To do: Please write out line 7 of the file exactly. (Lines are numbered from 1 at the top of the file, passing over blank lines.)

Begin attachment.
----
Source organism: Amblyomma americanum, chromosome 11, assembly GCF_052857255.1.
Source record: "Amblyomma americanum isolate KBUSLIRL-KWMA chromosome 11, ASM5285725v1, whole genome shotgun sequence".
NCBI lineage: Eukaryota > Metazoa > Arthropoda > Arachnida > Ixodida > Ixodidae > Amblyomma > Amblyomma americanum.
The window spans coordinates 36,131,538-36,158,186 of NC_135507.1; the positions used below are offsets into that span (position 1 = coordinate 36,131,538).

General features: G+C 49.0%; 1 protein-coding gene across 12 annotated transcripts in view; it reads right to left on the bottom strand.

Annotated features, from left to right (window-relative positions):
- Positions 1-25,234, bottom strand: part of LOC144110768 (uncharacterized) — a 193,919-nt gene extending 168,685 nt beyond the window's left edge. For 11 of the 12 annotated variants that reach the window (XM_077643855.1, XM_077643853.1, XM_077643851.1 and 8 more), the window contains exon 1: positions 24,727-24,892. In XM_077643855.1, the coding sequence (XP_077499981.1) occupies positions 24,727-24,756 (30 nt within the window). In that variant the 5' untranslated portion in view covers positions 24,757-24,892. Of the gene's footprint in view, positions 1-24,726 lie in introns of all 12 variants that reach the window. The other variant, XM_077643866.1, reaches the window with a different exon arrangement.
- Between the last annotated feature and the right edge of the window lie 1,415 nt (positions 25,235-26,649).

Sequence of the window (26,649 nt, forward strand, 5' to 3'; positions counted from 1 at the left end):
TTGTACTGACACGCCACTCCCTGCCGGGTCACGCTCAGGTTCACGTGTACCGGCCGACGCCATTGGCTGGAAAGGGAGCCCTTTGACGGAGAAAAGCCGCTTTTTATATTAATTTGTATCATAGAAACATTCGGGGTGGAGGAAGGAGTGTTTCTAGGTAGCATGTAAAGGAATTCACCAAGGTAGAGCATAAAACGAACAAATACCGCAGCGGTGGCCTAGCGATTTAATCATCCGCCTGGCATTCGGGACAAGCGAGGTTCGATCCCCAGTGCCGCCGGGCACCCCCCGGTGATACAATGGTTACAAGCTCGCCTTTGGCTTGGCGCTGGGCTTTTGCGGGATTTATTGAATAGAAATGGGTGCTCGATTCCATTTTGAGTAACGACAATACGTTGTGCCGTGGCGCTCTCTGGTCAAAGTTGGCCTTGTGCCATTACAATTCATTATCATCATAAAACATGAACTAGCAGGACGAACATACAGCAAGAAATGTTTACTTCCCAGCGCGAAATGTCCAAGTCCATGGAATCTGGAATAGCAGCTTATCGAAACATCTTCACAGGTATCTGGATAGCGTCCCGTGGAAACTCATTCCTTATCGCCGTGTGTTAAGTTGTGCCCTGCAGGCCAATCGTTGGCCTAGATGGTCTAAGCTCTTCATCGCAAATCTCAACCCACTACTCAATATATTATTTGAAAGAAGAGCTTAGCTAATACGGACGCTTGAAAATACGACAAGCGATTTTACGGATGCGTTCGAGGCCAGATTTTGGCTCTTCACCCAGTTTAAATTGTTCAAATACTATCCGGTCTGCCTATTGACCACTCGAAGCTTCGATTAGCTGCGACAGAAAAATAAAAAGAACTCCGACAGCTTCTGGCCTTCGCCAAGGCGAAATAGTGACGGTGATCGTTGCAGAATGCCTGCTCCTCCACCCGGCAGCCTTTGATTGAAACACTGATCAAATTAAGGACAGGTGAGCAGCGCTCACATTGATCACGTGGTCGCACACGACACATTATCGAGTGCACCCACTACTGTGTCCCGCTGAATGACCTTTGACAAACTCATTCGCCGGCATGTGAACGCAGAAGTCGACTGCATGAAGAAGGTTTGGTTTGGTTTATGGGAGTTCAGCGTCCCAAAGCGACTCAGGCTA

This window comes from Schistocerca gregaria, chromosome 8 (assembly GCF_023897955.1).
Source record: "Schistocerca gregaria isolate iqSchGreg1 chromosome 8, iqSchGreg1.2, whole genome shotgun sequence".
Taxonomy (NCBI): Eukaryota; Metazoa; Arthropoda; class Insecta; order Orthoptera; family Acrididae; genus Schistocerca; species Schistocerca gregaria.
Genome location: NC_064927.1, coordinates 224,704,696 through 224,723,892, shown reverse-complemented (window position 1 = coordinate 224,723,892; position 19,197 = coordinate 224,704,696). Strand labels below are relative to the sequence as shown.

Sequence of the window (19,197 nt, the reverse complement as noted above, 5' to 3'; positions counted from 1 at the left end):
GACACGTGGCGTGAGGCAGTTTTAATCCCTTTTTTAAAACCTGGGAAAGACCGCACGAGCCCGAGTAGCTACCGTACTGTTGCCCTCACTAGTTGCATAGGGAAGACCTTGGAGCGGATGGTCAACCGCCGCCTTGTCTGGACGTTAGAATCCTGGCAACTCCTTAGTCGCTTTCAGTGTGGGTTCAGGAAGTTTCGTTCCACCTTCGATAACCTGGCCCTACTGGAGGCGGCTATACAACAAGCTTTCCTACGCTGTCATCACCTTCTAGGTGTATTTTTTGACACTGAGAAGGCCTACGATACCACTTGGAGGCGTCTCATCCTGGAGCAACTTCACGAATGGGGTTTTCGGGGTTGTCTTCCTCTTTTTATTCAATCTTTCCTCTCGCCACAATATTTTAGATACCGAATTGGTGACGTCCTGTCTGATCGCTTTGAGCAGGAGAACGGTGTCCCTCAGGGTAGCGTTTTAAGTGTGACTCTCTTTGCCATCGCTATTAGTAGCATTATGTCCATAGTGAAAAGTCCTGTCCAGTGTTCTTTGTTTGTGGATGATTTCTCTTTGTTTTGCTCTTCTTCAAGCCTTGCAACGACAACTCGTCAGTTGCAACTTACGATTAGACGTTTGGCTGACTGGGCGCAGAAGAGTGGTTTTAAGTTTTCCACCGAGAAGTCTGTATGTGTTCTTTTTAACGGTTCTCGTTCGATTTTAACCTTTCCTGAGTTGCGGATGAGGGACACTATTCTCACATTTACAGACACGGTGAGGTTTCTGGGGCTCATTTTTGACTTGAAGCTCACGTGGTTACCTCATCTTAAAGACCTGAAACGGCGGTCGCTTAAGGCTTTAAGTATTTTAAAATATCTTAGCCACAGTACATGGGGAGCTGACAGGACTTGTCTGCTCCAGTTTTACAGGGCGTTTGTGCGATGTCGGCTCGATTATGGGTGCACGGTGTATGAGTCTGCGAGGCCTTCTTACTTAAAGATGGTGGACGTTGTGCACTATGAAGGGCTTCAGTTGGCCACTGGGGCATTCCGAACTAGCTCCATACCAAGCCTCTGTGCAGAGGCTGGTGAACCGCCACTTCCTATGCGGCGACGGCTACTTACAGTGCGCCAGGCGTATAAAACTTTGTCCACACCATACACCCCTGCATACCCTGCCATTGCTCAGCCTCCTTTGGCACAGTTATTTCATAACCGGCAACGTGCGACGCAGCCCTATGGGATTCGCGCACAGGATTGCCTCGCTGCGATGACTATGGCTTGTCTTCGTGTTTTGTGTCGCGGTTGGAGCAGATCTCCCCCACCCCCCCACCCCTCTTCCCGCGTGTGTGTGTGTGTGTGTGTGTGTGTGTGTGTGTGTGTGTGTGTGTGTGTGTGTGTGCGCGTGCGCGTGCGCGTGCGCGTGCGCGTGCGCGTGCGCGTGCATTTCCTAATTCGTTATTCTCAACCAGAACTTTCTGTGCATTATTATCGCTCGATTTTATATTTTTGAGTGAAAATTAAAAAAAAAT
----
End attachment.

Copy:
- Positions 1-25,234, bottom strand: part of LOC144110768 (uncharacterized) — a 193,919-nt gene extending 168,685 nt beyond the window's left edge. For 11 of the 12 annotated variants that reach the window (XM_077643855.1, XM_077643853.1, XM_077643851.1 and 8 more), the window contains exon 1: positions 24,727-24,892. In XM_077643855.1, the coding sequence (XP_077499981.1) occupies positions 24,727-24,756 (30 nt within the window). In that variant the 5' untranslated portion in view covers positions 24,757-24,892. Of the gene's footprint in view, positions 1-24,726 lie in introns of all 12 variants that reach the window. The other variant, XM_077643866.1, reaches the window with a different exon arrangement.